How do we know that God is good?
Answering this question is one of the greatest tasks of Christianity. So many of those who refuse to commit their lives to God do so because they do not see God this way. In fact, most of the world, especially the Western world doesn’t see Him this way.
The enlightened, progressive world, if they believe in God at all, sees Him as subservient to our understanding and human rules of logic, justice, fairness, and morality. They don’t think too much about where standards of logic, justice, fairness, and morality come from. In short they submit God to their wills and whims. If He does not abide by their framework of understanding he either is not good or does not exist. So Christians are burdened to answer the question “how do we know God is infinite and good?”
Can we prove that He is so? No. We can’t even prove God exists. We can give evidence and arguments from scripture, but evidence and argumentation are incomplete. We can provide philosophical arguments and even some scientific indications too. But people’s souls don’t work like a court of law where a preponderance of evidence can sway a jury. A good closing argument in a discussion about the character of God will not win the day.
Sharing our experiences, telling our stories (or “testimonies” as church folks like to call them), helps to close the gap. Explaining how we feel about God and how we came to feel that way is an effective way to connect to people. Sharing how we’ve seen his goodness and marveled at his bigness give some humanity and personal connection to big concepts. But at the same time experience is easily discounted. I know plenty of people who have had great experiences at restaurants or concerts whereas my experiences in the same situations were less than stellar. One person’s experience often has little bearing on another’s.
So many Christians struggle to explain how we know of God’s character and essence. One group leans too heavily on a CSI method: collect evidence, analyze it, and provide proof. Another group treats experiential evidence as enough, as if what they’ve experienced is the recipe for every other person’s belief. What is missing is this: relationship. Only in relationship do you know the essence of someone’s character. You know through connecting with them. The same is true with God.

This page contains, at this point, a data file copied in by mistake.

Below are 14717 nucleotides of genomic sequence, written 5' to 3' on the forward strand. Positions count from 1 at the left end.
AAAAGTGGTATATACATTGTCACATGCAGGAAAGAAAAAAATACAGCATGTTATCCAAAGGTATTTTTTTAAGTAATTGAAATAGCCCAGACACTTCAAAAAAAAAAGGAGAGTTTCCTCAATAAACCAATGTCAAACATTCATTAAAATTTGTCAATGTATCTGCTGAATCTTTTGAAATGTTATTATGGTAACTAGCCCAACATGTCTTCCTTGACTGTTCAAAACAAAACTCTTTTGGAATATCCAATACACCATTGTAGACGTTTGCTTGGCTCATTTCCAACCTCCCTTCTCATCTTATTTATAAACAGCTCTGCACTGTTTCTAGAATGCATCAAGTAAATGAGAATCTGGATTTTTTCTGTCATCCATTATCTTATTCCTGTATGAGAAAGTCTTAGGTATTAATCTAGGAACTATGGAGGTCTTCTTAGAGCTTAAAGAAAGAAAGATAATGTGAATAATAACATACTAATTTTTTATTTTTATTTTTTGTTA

When we are in relationship with God His word becomes more than a book; it becomes alive. It becomes personal. We often read the Bible like a textbook, looking for the basic information. Others read it like a Chicken Soup For the Soul sort of inspirational boost (they must skip pretty much the whole Old Testament). Many others read through it as a storybook of disparate tales offering morals and lessons like Aesop’s fables did. But if we are in relationship with God we begin to see it is a revelation. It is a window into who God is, one that He gave us to share exactly what we need to know of Him.
When this happens, no longer is the Bible just a lengthy book of many words; it is alive. It speaks. And it reads us as we read it.
For the word of God is living and active, sharper than any two-edged sword, piercing to the division of soul and of spirit, of joints and of marrow, and discerning the thoughts and intentions of the heart.
– Hebrews 4:12
As we see the Bible come alive, God’s character becomes clear. Before relationship with God the Bible’s declarations of God are statements to be weighed and tested. In relationship with Him they are more like promises that can be trusted.
Relationship with God is how we know His attributes, His character. Just as it is how we know anyone else’s. Through relationship we learn that we can trust aspects of God we can’t see or understand. He proves Himself to us; we know Him. Just as you don’t doubt your closest friends when they aren’t with you and you trust a doctor to do a surgery you yourself could not do, so we learn to trust God when we cannot see Him or understand His actions. Only far more so! Friends fail us and doctors make mistakes, yet we still trust them. But being in relationship with God allows us to see that He will never fail us or screw up.
Just as we can only know God’s essence in relationship with Him, so to the rest of the world can only see it through our relationship with Him. People get to know of my wife because I speak of her, describe what makes her tick, explain her character. But people begin to understand her when they see her relate to me and to our daughters. Just so, people will see God for who He is through our relationship with Him. What separates Him from any human relationship, though, is infinite, perfect relational capacity. He has no limits on who He can relate too. Even that is evidence of His character.
This post has been modified from Help My Unbelief: Why Doubt Is Not The Enemy Of Faith, Barnabas’s forthcoming book (David C. Cook, July, 2015)